IN THE APPELLATE COURT OF ILLINOIS FIRST DISTRICT WORKERS' COMPENSATION COMMISSION DIVISION
March 11, 2013
TONY L. CURTIS,
ILLINOIS WORKERS' COMPENSATION COMMISSION AND VILLAGE OF LANSING,
Appeal from the Circuit Court of Cook County. No. 11-L-50114 Honorable Daniel T. Gillespie, Judge, Presiding.
The opinion of the court was delivered by: Justice Hudson
JUSTICE HUDSON delivered the judgment of the court, with opinion.
Presiding Justice Holdridge and Justices Hoffman, Harris, and Stewart concurred in the judgment and opinion.
¶ 1 Claimant, Tony L. Curtis, appeals from the judgment of the circuit court of Cook County confirming a decision of the Illinois Workers' Compensation Commission (Commission). The Commission denied claimant's request under section 8(a) of the Workers' Compensation Act (Act) (820 ILCS 305/8(a) (West 2010)) for additional temporary total disability (TTD) benefits related to the "destabilization" of his work-related injury. We affirm.
¶ 2 I. BACKGROUND
¶ 3 The facts underlying this appeal are undisputed. Claimant is employed by respondent, the Village of Lansing, as a police officer/paramedic. On February 4, 2002, claimant filed an application for adjustment of claim, alleging that he sustained an accidental injury to his right hand on September 1, 2000, when he tripped and fell while chasing a suspect. The matter proceeded to arbitration pursuant to section 19(b) of the Act (820 ILCS 305/19(b) (West 2000)). The arbitrator concluded that claimant sustained a compensable accident. As such, he awarded claimant TTD benefits of $634.13 per week for a period of 55 weeks (see 820 ILCS 305/8(b) (West 2000)) and medical expenses in the amount of $14,383.92 (see 820 ILCS 305/18(a) (West 2000)), subject to any credit pursuant to section 8(j) of the Act (820 ILCS 305/8(j) (West 2000)). The Commission affirmed and adopted the arbitrator's decision and remanded the case to the arbitrator for a determination of a further amount of TTD compensation or compensation for permanent disability, if any, pursuant to Thomas v. Industrial Comm'n, 78 Ill. 2d 327 (1980). No appeals were taken from the decision of the Commission.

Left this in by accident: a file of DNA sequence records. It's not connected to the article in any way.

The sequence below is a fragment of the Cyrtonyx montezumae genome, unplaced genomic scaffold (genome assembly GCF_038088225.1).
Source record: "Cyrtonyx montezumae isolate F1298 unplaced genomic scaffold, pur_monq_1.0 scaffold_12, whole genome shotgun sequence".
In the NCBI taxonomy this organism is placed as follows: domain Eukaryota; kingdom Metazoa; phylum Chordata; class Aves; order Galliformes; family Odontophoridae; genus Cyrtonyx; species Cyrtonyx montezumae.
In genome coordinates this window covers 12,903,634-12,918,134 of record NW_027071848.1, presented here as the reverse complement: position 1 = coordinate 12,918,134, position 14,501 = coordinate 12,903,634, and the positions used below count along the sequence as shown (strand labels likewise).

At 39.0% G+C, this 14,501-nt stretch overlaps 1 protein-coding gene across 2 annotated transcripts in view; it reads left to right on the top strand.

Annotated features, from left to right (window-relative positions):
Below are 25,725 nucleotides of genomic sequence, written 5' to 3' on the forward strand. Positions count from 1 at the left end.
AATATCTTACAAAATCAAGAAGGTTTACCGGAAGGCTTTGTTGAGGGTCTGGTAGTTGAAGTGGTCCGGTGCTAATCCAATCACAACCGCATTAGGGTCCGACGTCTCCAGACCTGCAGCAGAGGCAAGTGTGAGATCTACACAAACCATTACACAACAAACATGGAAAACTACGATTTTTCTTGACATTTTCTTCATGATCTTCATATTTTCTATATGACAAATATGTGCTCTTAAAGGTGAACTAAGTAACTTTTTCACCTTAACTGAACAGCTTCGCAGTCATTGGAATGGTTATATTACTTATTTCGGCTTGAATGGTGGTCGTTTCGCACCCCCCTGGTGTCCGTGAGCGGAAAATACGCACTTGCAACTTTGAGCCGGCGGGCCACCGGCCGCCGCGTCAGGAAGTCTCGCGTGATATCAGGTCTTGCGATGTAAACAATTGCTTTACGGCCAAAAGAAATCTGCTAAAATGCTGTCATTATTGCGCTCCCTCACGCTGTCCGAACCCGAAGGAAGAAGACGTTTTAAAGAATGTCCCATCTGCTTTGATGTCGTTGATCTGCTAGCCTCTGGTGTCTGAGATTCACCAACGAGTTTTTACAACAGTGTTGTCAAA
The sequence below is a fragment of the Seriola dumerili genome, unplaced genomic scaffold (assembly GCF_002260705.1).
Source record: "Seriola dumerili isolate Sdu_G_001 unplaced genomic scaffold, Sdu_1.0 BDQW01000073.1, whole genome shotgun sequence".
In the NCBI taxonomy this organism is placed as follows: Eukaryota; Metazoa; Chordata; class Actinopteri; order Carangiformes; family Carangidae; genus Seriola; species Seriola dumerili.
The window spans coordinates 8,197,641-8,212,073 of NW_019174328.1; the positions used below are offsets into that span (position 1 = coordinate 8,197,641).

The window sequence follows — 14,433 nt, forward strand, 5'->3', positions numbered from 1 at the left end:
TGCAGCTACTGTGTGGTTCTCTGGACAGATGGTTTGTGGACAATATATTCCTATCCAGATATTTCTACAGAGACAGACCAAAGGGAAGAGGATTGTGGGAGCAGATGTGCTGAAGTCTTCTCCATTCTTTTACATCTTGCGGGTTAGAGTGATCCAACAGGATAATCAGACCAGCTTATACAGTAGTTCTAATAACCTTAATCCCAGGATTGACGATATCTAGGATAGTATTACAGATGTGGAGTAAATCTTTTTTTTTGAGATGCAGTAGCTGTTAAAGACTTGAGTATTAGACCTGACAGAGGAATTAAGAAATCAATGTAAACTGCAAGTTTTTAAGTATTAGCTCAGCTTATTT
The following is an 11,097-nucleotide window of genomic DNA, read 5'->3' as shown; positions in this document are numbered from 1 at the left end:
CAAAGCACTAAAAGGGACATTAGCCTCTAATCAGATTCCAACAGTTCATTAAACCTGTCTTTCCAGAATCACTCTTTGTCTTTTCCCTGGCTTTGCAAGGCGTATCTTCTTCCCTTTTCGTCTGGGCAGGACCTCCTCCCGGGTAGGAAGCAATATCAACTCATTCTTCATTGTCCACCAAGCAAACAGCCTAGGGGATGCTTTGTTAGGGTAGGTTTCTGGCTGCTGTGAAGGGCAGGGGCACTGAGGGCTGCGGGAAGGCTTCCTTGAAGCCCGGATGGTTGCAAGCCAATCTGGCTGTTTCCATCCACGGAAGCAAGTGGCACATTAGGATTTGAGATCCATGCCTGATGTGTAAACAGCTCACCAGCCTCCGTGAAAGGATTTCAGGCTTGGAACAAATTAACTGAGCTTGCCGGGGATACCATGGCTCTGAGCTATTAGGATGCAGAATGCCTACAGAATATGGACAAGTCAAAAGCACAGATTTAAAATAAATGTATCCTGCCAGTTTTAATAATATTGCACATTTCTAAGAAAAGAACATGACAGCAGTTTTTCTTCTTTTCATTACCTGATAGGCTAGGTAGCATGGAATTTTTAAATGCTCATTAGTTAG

¶ 4 Upon remand, an arbitration hearing was held. In a decision dated January 25, 2005, the arbitrator noted that respondent agreed that there were outstanding medical expenses totaling $8,349.04. As such, he ordered respondent to pay this amount pursuant to section 8(a) of the Act (820 ILCS 305/8(a) (West 2000)), subject to any credit due under section 8(j). In addition, the arbitrator awarded claimant $516.15 per week for 76 weeks as permanent partial disability (PPD) benefits, representing 40% loss of use of the right hand (see 820 ILCS 305/8(e)(9) (West 2000)). Neither party filed for review before the Commission.
¶ 5 On January 21, 2010, claimant filed a "Petition for Hearing Pursuant to Section 8(a)." In his petition, claimant alleged that as a result of the prior proceedings before the Commission, he was entitled to "open medical rights." Claimant asserted that pursuant to these rights, he underwent a causally-connected surgery on October 5, 2009, after which he was authorized to remain off work by his treating physician. Claimant acknowledged that respondent paid for the cost of this medical treatment. However, he complained that respondent refused to pay TTD benefits for the period of temporary disability that resulted from the October 2009 surgery. In conjunction with his section 8(a) petition, claimant filed a petition for the assessment of penalties pursuant to sections 19(k) and 19(l) of the Act (820 ILCS 305/19(k), 19(l) (West 2010)) and attorney fees pursuant to section 16 of the Act (820 ILCS 305/16 (West 2010)) based on respondent's failure to pay TTD benefits.